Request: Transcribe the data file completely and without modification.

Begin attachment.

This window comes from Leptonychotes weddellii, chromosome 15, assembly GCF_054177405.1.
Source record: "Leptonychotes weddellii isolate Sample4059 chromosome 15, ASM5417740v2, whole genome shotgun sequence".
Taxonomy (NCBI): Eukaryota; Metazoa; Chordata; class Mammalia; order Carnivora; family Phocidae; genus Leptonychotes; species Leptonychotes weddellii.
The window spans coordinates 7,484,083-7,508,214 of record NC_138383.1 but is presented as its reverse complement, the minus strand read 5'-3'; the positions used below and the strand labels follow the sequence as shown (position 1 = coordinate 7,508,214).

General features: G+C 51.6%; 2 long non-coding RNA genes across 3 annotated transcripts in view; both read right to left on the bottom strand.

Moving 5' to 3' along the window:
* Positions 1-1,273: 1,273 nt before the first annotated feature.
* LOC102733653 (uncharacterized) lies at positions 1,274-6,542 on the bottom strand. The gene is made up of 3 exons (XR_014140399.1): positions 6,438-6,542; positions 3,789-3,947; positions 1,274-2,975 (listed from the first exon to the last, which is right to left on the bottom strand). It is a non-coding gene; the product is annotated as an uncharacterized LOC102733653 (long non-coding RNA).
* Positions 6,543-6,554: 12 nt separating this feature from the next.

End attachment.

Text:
This window comes from Leptonychotes weddellii, chromosome 15, assembly GCF_054177405.1.
Source record: "Leptonychotes weddellii isolate Sample4059 chromosome 15, ASM5417740v2, whole genome shotgun sequence".
Taxonomy (NCBI): Eukaryota; Metazoa; Chordata; class Mammalia; order Carnivora; family Phocidae; genus Leptonychotes; species Leptonychotes weddellii.
The window spans coordinates 7,484,083-7,508,214 of record NC_138383.1 but is presented as its reverse complement, the minus strand read 5'-3'; the positions used below and the strand labels follow the sequence as shown (position 1 = coordinate 7,508,214).

General features: G+C 51.6%; 2 long non-coding RNA genes across 3 annotated transcripts in view; both read right to left on the bottom strand.

Moving 5' to 3' along the window:
* Positions 1-1,273: 1,273 nt before the first annotated feature.
* LOC102733653 (uncharacterized) lies at positions 1,274-6,542 on the bottom strand. The gene is made up of 3 exons (XR_014140399.1): positions 6,438-6,542; positions 3,789-3,947; positions 1,274-2,975 (listed from the first exon to the last, which is right to left on the bottom strand). It is a non-coding gene; the product is annotated as an uncharacterized LOC102733653 (long non-coding RNA).
* Positions 6,543-6,554: 12 nt separating this feature from the next.